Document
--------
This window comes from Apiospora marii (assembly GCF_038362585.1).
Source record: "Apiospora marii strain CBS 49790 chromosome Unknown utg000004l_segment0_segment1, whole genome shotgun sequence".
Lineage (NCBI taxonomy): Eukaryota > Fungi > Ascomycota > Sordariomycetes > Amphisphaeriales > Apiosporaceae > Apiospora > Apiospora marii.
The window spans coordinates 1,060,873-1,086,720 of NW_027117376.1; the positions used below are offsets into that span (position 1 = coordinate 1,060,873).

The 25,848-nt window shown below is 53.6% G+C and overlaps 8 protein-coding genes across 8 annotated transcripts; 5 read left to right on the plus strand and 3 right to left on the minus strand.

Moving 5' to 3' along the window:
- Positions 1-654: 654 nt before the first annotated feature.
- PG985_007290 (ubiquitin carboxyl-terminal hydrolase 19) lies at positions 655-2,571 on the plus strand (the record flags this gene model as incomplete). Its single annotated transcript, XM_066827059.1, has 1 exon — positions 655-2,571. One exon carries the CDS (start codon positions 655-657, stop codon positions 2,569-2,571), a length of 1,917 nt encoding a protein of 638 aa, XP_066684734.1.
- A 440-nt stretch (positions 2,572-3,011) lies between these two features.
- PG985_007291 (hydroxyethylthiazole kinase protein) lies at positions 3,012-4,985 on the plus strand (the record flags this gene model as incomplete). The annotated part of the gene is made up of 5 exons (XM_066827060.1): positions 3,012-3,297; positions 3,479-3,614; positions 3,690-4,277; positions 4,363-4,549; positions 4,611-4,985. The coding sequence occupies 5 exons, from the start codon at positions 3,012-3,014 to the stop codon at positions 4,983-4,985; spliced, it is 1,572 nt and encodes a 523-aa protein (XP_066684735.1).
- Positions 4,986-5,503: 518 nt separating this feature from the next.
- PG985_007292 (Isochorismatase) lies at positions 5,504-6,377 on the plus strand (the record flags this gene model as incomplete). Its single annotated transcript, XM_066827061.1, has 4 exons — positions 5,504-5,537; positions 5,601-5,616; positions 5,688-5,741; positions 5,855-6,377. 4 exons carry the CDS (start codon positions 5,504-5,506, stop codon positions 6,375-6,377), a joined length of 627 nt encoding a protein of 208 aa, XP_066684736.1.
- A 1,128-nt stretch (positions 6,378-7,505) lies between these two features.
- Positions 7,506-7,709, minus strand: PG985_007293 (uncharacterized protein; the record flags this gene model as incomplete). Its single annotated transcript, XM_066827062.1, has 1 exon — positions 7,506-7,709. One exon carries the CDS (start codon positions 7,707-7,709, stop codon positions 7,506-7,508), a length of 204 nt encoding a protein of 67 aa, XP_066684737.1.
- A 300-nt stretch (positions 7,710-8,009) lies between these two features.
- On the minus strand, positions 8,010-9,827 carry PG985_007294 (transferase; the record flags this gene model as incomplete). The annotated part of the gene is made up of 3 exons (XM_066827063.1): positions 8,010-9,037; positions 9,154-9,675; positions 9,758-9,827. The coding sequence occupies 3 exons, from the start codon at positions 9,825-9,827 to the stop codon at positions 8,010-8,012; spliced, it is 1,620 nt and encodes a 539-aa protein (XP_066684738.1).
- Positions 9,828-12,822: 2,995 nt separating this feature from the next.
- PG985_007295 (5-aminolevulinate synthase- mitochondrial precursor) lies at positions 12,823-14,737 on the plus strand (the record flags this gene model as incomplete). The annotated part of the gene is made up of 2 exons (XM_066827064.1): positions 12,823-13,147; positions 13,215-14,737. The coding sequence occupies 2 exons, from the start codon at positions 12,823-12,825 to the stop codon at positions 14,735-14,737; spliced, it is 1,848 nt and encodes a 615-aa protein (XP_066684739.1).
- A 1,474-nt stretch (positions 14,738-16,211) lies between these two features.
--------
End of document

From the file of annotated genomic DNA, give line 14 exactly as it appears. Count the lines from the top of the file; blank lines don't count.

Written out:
- Positions 7,506-7,709, minus strand: PG985_007293 (uncharacterized protein; the record flags this gene model as incomplete). Its single annotated transcript, XM_066827062.1, has 1 exon — positions 7,506-7,709. One exon carries the CDS (start codon positions 7,707-7,709, stop codon positions 7,506-7,508), a length of 204 nt encoding a protein of 67 aa, XP_066684737.1.